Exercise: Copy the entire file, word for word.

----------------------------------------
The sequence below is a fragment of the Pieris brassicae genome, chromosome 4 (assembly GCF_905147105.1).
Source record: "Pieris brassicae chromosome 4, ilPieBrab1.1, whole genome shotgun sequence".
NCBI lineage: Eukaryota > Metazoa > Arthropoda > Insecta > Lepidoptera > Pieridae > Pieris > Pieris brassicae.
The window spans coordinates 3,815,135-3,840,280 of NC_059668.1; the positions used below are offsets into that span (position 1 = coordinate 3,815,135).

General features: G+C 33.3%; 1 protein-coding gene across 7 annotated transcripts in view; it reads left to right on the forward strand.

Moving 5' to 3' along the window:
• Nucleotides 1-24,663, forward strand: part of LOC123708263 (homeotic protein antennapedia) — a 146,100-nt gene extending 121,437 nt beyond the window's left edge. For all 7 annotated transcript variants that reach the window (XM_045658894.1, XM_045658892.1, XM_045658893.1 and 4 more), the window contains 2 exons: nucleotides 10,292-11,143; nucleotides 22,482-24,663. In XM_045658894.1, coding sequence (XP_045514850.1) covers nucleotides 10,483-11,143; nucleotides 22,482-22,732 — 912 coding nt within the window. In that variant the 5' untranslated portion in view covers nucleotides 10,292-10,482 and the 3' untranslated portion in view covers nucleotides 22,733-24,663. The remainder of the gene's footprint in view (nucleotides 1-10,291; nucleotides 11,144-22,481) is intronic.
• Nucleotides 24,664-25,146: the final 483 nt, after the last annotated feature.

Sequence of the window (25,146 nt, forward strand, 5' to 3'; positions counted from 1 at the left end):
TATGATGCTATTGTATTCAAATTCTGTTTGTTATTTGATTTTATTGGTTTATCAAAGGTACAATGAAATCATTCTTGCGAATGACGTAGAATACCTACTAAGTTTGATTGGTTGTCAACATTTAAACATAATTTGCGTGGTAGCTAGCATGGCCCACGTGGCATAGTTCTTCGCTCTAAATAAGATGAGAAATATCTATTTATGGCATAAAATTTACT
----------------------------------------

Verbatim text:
The sequence below is a fragment of the Pieris brassicae genome, chromosome 4 (assembly GCF_905147105.1).
Source record: "Pieris brassicae chromosome 4, ilPieBrab1.1, whole genome shotgun sequence".
NCBI lineage: Eukaryota > Metazoa > Arthropoda > Insecta > Lepidoptera > Pieridae > Pieris > Pieris brassicae.
The window spans coordinates 3,815,135-3,840,280 of NC_059668.1; the positions used below are offsets into that span (position 1 = coordinate 3,815,135).

General features: G+C 33.3%; 1 protein-coding gene across 7 annotated transcripts in view; it reads left to right on the forward strand.

Moving 5' to 3' along the window:
• Nucleotides 1-24,663, forward strand: part of LOC123708263 (homeotic protein antennapedia) — a 146,100-nt gene extending 121,437 nt beyond the window's left edge. For all 7 annotated transcript variants that reach the window (XM_045658894.1, XM_045658892.1, XM_045658893.1 and 4 more), the window contains 2 exons: nucleotides 10,292-11,143; nucleotides 22,482-24,663. In XM_045658894.1, coding sequence (XP_045514850.1) covers nucleotides 10,483-11,143; nucleotides 22,482-22,732 — 912 coding nt within the window. In that variant the 5' untranslated portion in view covers nucleotides 10,292-10,482 and the 3' untranslated portion in view covers nucleotides 22,733-24,663. The remainder of the gene's footprint in view (nucleotides 1-10,291; nucleotides 11,144-22,481) is intronic.
• Nucleotides 24,664-25,146: the final 483 nt, after the last annotated feature.

Sequence of the window (25,146 nt, forward strand, 5' to 3'; positions counted from 1 at the left end):
TATGATGCTATTGTATTCAAATTCTGTTTGTTATTTGATTTTATTGGTTTATCAAAGGTACAATGAAATCATTCTTGCGAATGACGTAGAATACCTACTAAGTTTGATTGGTTGTCAACATTTAAACATAATTTGCGTGGTAGCTAGCATGGCCCACGTGGCATAGTTCTTCGCTCTAAATAAGATGAGAAATATCTATTTATGGCATAAAATTTACT